Connect public, paid and private patent data with Google Patents Public Datasets

Cranial transillumination device

Download PDF

Info

Publication number
US4077399A
US4077399A US05710930 US71093076A US4077399A US 4077399 A US4077399 A US 4077399A US 05710930 US05710930 US 05710930 US 71093076 A US71093076 A US 71093076A US 4077399 A US4077399 A US 4077399A
Authority
US
Grant status
Grant
Patent type
Prior art keywords
light
device
head
source
cup
Prior art date
Legal status (The legal status is an assumption and is not a legal conclusion. Google has not performed a legal analysis and makes no representation as to the accuracy of the status listed.)
Expired - Lifetime
Application number
US05710930
Inventor
Pierre L. Le Roy
Current Assignee (The listed assignees may be inaccurate. Google has not performed a legal analysis and makes no representation or warranty as to the accuracy of the list.)
NEW RES AND DEV LABS Inc
Original Assignee
NEW RES AND DEV LABS Inc
Priority date (The priority date is an assumption and is not a legal conclusion. Google has not performed a legal analysis and makes no representation as to the accuracy of the date listed.)
Filing date
Publication date
Grant date

Links

Images

Classifications

    • AHUMAN NECESSITIES
    • A61MEDICAL OR VETERINARY SCIENCE; HYGIENE
    • A61BDIAGNOSIS; SURGERY; IDENTIFICATION
    • A61B5/00Detecting, measuring or recording for diagnostic purposes; Identification of persons
    • A61B5/0059Detecting, measuring or recording for diagnostic purposes; Identification of persons using light, e.g. diagnosis by transillumination, diascopy, fluorescence
    • AHUMAN NECESSITIES
    • A61MEDICAL OR VETERINARY SCIENCE; HYGIENE
    • A61BDIAGNOSIS; SURGERY; IDENTIFICATION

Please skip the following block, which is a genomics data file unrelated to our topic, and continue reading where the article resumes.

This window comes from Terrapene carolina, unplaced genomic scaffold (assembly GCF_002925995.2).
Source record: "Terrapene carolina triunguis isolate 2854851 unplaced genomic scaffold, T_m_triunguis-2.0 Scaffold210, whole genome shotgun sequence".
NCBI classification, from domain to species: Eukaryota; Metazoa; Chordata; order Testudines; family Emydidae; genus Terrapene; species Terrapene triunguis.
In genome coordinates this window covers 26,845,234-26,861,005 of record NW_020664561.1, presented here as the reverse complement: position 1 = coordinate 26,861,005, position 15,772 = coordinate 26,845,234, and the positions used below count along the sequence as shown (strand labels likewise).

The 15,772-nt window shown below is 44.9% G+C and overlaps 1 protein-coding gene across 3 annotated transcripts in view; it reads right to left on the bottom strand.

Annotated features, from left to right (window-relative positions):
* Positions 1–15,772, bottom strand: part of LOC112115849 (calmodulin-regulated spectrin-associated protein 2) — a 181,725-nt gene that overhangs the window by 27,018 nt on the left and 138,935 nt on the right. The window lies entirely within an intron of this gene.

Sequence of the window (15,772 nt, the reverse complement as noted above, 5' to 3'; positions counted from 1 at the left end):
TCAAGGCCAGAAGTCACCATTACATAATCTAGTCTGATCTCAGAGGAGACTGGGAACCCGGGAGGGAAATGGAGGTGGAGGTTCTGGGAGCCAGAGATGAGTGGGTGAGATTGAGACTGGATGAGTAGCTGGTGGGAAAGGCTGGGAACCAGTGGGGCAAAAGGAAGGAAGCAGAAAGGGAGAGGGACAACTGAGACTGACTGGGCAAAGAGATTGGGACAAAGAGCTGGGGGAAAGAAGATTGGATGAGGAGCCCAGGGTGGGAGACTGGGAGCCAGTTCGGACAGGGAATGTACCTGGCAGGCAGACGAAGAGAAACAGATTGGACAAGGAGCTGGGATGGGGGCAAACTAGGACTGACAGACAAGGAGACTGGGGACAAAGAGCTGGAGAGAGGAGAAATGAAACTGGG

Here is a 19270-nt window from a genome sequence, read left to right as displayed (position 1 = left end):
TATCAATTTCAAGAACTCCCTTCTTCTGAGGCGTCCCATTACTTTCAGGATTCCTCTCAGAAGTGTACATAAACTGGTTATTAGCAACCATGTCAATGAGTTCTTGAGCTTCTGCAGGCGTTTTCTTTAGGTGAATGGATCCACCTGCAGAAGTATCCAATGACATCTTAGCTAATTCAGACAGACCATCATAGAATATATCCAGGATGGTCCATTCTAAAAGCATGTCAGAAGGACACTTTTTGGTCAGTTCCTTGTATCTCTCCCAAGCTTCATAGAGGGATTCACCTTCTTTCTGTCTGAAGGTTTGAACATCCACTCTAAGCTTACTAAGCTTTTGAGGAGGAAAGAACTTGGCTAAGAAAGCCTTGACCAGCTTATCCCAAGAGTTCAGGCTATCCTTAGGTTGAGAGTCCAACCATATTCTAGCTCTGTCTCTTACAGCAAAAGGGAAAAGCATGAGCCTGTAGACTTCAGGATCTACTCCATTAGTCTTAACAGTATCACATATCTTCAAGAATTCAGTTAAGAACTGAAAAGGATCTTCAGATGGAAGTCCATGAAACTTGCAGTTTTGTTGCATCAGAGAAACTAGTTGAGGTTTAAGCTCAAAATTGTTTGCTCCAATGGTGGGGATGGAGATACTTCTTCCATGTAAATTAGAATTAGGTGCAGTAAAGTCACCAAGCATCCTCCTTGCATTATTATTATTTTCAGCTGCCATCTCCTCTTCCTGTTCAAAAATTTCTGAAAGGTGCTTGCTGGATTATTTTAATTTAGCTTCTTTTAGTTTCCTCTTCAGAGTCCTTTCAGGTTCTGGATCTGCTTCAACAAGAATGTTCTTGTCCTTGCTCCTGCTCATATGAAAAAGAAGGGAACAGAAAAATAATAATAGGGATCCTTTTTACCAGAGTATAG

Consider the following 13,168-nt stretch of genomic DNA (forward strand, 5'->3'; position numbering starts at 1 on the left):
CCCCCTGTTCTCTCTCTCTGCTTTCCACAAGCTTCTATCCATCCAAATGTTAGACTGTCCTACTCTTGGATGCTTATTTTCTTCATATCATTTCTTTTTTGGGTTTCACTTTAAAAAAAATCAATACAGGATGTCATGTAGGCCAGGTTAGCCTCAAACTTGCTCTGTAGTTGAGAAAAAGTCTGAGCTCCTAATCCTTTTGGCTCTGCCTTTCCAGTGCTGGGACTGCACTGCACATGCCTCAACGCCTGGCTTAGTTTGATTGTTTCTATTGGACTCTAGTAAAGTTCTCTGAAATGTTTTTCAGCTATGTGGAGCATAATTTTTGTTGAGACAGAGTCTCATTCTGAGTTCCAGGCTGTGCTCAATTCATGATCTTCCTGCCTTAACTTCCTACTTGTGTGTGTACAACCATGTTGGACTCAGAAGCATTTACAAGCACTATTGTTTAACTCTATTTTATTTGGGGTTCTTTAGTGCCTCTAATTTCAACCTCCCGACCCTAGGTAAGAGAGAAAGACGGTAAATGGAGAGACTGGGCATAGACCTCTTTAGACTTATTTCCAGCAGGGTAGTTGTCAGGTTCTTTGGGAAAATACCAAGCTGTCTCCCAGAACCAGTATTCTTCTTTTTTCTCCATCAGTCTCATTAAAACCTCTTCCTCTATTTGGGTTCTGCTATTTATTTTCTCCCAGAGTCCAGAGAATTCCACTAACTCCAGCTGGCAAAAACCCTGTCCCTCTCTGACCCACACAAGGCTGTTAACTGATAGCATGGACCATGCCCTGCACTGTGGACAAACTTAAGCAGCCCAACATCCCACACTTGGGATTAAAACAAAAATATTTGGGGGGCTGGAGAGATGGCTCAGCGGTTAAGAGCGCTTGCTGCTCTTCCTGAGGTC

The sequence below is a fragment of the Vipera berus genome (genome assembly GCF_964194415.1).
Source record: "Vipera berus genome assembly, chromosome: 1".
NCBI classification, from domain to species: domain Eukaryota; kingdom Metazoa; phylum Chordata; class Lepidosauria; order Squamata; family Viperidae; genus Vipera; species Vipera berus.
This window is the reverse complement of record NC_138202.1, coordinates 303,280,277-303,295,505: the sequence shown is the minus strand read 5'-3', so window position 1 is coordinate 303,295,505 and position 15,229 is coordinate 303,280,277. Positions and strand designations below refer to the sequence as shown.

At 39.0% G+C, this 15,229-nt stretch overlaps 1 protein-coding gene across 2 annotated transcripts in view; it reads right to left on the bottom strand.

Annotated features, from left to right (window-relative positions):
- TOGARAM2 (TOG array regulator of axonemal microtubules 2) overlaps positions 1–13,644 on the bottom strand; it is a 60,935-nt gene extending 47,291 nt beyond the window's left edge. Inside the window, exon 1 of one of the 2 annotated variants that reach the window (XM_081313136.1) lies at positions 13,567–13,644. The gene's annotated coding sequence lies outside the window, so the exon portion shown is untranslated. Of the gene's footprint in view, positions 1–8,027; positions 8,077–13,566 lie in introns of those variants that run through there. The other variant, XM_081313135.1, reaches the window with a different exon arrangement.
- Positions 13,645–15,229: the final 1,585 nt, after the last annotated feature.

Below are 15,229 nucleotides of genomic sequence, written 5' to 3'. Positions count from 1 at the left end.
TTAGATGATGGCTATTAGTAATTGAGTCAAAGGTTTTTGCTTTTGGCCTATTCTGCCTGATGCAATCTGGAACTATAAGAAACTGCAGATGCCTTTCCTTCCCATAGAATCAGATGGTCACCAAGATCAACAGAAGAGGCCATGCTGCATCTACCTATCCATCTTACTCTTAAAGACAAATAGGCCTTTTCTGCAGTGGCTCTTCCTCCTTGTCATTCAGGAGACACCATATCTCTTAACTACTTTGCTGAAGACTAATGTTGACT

• A61B5/00Detecting, measuring or recording for diagnostic purposes; Identification of persons
    • A61B5/06Devices, other than using radiation, for detecting or locating foreign bodies ; determining position of probes within or on the body of the patient

Abstract

Cranial transillumination device includes a shielded light source mounted in a cup-like housing and connected by an intermediate band to a similarly shielded light meter for indicating any abnormal spiral fluid accumulation on the brain.

Description

BACKGROUND OF THE INVENTION

This invention relates to a transillumination device and more particularly to a cranial transillumination device for determining whether or not there is any abnormal spinal fluid accumulation on the brain. Such procedures are generally done on children. The most common practice is similar to egg candling where the child is placed in a relatively dark room and a source of light is disposed on one side of the child's head. The passage of light through the head would be evident in the dark room to indicate such an abnormal spinal fluid accumulation. This procedure has the obvious disadvantage of frightening the child because of the necessity for a dark room.

U.S. Pat. No. 3,527,932 discloses a transilluminating arrangement which utilizes a conventional flashlight provided with a cylindrical hood or shield for being pressed against the head of the child. Although the patent indicates that the arrangement obviates the need for the room being completely dark, such an arrangement should not effectively indicate the transmission of light through the head without some degree of darkening of the room.

SUMMARY OF THE INVENTION

An object of this invention is to provide a cranial transillumination device which may be used in a normally lit room without requiring any special darkening.

A further object of this invention is to provide such a cranial transillumination device which effectively indicates the presence of abnormal spinal accumulation with a quantitative meaningful indication.

In accordance with this invention the cranial transillumination device includes a shielded light source mounted in a conformable cup-like housing and connected by an intermediate band to a similarly shielded light meter for indicating any abnormal fluid accumulation on the brain.